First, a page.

ASCO 2015: Cancer research brings new and better therapies to patients

May 26, 2015 | by Nicole Levine

Anyone who tours City of Hope will almost certainly be taken by two key buildings: City of Hope Helford Clinical Research Hospital and the Arnold and Mabel Beckman Center for Cancer Immunotherapeutics & Tumor Immunology.

 

cancer research City of Hope scientists will share their cancer research breakthroughs at the ASCO 2015 annual meeting in Chicago.

 

The heart of the campus, in more ways than one, the two buildings are a stone's throw from each other. The hospital is dedicated to treating cancer patients who are currently fighting their disease, and the research institute to finding the treatments and cures these patients need – and efficiently bringing those innovations to the clinic.

That drive to help patients is what inspires so many City of Hope physicians and scientists to attend, and present research at, medical conferences. There, they can share their discoveries with their peers worldwide, as well as learn about new advances and developments in cancer research and care. One of the most notable of those conferences will take place this week in Chicago.

Thousands of researchers and physicians will convene in Chicago May 29 through June 2 for the 2015 American Society of Clinical Oncology (ASCO) Annual Meeting, including a delegation from City of Hope who will share findings about a number of cancers and treatment approaches, including assessments of potential new therapies and comparisons of current therapies. 

The array of research from City of Hope is both far-ranging and impressive in its depth, said Steven T. Rosen, M.D., provost and chief scientific officer at City of Hope. "This illustrates the productivity of our faculty and their contribution to advancing cancer care," he said.

Some of these findings are already being shared with the public via the ASCO website:

  • Randomized phase II evaluation of tivantinib and tivantinib in combination with erlotinib in patients with papillary renal cell carcinoma. Read more.
  • A study examining a PARP inhibitor combined with carboplantin or as a single agent followed by post-progression therapy for patient with BRCA-associated metastatic breast cancer. Read more.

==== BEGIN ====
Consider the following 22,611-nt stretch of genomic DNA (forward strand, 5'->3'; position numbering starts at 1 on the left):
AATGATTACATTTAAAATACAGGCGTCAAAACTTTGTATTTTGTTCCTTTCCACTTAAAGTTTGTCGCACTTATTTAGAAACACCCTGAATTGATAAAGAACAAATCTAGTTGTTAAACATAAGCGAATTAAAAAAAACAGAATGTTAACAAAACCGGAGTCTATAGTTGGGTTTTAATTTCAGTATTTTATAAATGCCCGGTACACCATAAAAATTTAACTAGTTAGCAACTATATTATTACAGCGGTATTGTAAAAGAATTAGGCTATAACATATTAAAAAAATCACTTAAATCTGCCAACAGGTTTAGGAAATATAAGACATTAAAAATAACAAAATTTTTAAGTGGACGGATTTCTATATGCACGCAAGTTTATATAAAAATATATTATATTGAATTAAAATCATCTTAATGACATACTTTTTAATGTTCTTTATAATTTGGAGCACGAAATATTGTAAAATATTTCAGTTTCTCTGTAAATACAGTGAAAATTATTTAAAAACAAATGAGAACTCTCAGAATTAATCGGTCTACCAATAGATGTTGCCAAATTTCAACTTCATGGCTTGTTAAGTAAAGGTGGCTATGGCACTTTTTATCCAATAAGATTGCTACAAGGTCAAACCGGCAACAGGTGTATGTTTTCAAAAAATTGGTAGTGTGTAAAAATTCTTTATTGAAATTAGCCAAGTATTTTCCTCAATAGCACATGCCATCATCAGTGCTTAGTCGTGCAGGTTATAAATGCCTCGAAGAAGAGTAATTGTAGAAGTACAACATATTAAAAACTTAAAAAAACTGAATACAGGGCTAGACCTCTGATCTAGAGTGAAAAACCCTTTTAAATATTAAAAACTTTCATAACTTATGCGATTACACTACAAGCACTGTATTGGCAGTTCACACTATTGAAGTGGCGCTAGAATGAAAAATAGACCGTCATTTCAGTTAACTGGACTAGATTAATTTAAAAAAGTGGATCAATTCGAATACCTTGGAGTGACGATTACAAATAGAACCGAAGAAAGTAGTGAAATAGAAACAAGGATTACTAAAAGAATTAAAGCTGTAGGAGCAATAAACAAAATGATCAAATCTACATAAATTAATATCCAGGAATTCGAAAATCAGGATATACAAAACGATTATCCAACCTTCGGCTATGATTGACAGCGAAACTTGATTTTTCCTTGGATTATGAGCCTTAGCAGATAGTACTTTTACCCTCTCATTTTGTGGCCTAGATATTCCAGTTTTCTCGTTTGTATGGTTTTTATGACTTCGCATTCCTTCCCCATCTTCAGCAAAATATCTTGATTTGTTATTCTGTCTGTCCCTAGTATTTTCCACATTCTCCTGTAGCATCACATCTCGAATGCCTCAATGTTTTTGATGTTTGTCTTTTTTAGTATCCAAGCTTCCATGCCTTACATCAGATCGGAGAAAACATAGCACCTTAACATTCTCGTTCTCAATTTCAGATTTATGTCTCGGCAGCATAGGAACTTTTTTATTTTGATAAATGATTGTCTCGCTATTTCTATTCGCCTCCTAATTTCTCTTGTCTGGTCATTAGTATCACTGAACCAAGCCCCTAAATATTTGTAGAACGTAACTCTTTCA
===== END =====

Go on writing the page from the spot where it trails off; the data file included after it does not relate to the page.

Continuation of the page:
• A phase II trial for patients with metastatic pancreatic cancer, examining a drug that targets KRAS mutations, which are present in 90 percent of pancreatic cancers. Read more.
  • A study evaluating a combination of drugs that is promising for patients with nonsmall cell lung cancer. Read more.
  • A less toxic means of providing radiation for multiple myeloma patients using an image-guided technology to provide total marrow irradiation. Read more.
  • Study on the effect of the "lipogenic phenotype" in sarcomas, and how this phenotype reprograms the cancer's epigenome to enhance malignant potential. Read more.
  • A phase I study of a drug combination for aggressive relapsed or refractory lymphoma. Read more.
  • A study to fine-tune chemotherapy doses to reduce the risk of breast cancer recurrence. Read more.
  • Comprehensive genomic profiling of kidney cancer patients can reveal rare subtypes of the disease and potentially allow for targeted treatments based on the tumor's genetics. Read more.
  • Assessment of a multigene testing panel to determine breast cancer risk. Read more.
  • A study of providing an intraperitoneal therapy for patients with advanced cancers in the body cavity. Read more.
  • A trial-in-progress indicates that patients with metastatic desmoplastic melanoma respond better to anti-PD1/PDL1 therapy than other melanoma patients. Read more.

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Learn more about becoming a patient or getting a second opinion by visiting our website or by calling 800-826-HOPE (4673). You may also request a new patient appointment online. City of Hope staff will explain what's required for a consult at City of Hope and help you determine, before you come in, whether or not your insurance will pay for the appointment.

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